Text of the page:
By on November 20, 2017

Nissan Murano production

Carlos Ghosn, CEO of the Nissan-Renault-Mitsubishi Alliance, says automakers are going to have to get comfortable with suppliers doing more of the work as the industry evolves. With in-car technologies progressing more rapidly than ever before, the alliance head says engineers will have to lean on parts providers to take the burden off its own engineers.

Ghosn even said he had recently spoken to supplier who accused him of not listening. “They said we are duplicating [their] work,” the CEO recalled.

“They said, ‘We are developing the same things, and at the end of the day, you’re going to order parts from me, and you’re going to pay twice — for your own development and for mine. So why don’t we start from the beginning to work together?’ That’s an important point,” he said. “We are now probably one of the largest buyers in the world.”

The automotive collective intends to sell more than 14 million vehicles annually by the end of 2022, which represents an increase of about 3.5 million units from the expected volume for 2017. The strategy includes more shared platforms and powertrains between brands, a dozen EV models, and a fleet of autonomous taxis. 

More advanced technologies, like batteries and autonomous hardware, are already heavily dependent upon third-party suppliers. Ghosn doesn’t expect that to change in the years to come.

“We’re in a period where the demand for resources is huge,” he explained in an interview with Automotive News. “There are so many breakthroughs coming. Artificial intelligence, all the components of autonomous drive, connectivity — there are plenty of things coming our way. And then you have your usual business and also the emission regulations, where you have to develop and adapt diesel and gasoline engines, transmissions, electric cars and motors. The workload on an individual company’s engineers is huge.”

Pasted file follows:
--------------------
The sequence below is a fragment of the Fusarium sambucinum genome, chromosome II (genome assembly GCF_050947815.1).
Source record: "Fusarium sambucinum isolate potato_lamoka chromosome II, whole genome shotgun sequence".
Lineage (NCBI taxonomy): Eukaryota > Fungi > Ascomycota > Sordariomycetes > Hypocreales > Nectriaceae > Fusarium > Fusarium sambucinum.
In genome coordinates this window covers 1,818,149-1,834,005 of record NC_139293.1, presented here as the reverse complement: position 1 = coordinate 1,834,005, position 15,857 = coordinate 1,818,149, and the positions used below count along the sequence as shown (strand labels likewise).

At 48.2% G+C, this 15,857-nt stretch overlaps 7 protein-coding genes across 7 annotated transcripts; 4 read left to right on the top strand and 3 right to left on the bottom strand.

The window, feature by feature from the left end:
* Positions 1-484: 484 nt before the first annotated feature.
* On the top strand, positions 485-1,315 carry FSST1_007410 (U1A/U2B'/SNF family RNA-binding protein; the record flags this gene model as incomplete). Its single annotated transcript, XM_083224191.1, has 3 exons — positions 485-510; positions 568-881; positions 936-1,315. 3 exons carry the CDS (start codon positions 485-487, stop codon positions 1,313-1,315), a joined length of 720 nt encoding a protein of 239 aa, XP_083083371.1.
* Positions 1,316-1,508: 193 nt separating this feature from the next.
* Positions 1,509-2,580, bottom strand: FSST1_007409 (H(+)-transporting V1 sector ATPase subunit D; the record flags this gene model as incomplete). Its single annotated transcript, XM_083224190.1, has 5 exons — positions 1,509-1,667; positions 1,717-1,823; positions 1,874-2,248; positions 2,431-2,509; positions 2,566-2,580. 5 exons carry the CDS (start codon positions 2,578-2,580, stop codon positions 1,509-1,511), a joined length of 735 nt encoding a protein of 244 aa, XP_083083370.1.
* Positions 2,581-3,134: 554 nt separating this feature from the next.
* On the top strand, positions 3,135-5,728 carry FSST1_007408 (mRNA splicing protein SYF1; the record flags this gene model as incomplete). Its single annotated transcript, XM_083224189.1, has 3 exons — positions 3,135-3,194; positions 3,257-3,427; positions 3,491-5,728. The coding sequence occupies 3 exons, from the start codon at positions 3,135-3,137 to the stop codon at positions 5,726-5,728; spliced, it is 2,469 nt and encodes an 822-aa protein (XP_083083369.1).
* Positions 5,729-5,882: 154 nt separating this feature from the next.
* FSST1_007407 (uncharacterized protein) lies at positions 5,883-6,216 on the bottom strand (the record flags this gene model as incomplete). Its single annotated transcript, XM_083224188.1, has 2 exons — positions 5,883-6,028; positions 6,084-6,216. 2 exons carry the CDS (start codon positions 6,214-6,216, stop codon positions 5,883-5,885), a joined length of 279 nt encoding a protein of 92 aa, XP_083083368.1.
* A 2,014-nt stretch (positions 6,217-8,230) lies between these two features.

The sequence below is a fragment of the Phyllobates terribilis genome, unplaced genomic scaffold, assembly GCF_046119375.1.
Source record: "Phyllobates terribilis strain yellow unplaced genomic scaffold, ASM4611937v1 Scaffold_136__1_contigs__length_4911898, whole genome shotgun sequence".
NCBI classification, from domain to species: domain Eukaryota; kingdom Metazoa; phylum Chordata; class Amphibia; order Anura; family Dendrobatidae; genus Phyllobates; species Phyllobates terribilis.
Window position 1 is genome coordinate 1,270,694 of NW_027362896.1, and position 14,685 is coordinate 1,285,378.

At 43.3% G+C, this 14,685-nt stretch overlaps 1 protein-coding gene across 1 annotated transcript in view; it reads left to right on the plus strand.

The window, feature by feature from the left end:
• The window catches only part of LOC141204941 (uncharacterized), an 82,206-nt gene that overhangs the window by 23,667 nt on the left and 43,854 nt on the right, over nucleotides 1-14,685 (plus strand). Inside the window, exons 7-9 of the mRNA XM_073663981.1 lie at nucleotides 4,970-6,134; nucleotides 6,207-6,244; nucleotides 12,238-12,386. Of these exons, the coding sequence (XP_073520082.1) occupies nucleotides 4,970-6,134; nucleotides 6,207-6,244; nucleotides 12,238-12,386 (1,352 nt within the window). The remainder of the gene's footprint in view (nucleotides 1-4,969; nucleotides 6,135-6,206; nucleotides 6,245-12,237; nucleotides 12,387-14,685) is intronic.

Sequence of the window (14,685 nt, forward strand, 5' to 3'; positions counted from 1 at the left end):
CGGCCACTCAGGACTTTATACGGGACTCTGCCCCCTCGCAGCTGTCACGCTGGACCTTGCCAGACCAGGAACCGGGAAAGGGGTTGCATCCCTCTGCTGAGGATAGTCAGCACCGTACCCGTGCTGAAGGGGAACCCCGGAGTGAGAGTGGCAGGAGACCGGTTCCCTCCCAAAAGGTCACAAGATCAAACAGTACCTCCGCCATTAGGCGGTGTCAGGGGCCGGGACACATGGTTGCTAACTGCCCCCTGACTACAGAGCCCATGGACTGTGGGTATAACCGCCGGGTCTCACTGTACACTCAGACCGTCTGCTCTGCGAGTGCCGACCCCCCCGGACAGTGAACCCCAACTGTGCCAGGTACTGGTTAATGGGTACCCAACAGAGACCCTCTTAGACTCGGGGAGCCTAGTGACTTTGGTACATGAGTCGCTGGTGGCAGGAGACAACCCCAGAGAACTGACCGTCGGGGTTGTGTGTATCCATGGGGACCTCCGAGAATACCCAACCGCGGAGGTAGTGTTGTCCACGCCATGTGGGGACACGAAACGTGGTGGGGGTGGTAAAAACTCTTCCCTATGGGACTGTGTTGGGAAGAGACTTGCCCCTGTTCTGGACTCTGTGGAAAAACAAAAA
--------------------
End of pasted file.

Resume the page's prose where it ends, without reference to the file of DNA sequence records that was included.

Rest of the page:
“You need to make decisions about, what are the parts you’re going to build yourself, and what are the parts you’re going to delegate to your suppliers?” he said of the industry. “We have to be pragmatic. What’s important is getting the best technology. Nobody has the resources to do everything.”

Ghosn stepped down from his position as Nissan’s CEO in April so he could devote his entire attention to the alliance between Renault, Mitsubishi, and Nissan — with volume being is the name of his game. He claims not to be overly concerned with the intensified role of suppliers are playing in terms of advanced electronics.

“The difficulty of the task right now is that we’re in an era when most of the parts and technologies we need do not exist yet,” Ghosn stated. “Because of the huge amount of new technology coming, the R&D costs are going to go up. We need to converge and have common platforms. And we need to have a much more serious conversation about what work should be done outside the company.”

[Image: Nissan]

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5 Comments on “Ghosn: Suppliers Essential to Nissan’s Future Success...”

  • avatar
    SCE to AUX

    Every mfr – of any product – goes through the same decision process.

    Generally, you want to outsource:

    1. Commodity/generic designs with limited intellectual property value.
    2. Designs for which you have little in-house expertise.
    3. When your development schedule exceeds your time resources.
    4. When you’ve decided not to develop core competency in a certain area.

    All of this can work out very well.

    However, outsourcing can backfire if you don’t fully vet the supplier’s work (GM/Delphi ignition switches), or if you completely cede the product knowledge to them. I’ve seen both, and it isn’t pretty.

  • avatar
    Tele Vision

    Wow. That’s brilliant. Getting tech companies to supply the tech. What’s he going to discover next? JIT scheduling? Flowcharts, even? This reads more like a sop to the investors than a production revelation.

  • avatar

    ” — with volume being is the name of his game.”

    I’m going to have to start outsourcing my typo alerts.

  • avatar

    Trending not so good for traditional auto manufacturers. As they’ll just be left with making bodies once standardized batteries and EV platforms become out-sourced.

  • avatar

    Ghosn is a hypocritical BSer. When he took over Nissan, he destroyed their quality by instituting American-like Renault policies of supplier ball-squeezing, which is why their products now feature French levels of reliability and durability.

    Toyota and Honda work in partnership with their suppliers, and acknowledge they need to make money to survive. It’s why the suppliers have said outright in independent surveys that if they’re providing the same part to multiple automakers, they’ll give those makers better parts.

    I’d imagine Nissan suppliers who hear this quote are thinking, “So you want me to forgo my profit on your parts, AND develop them for you?” Right.

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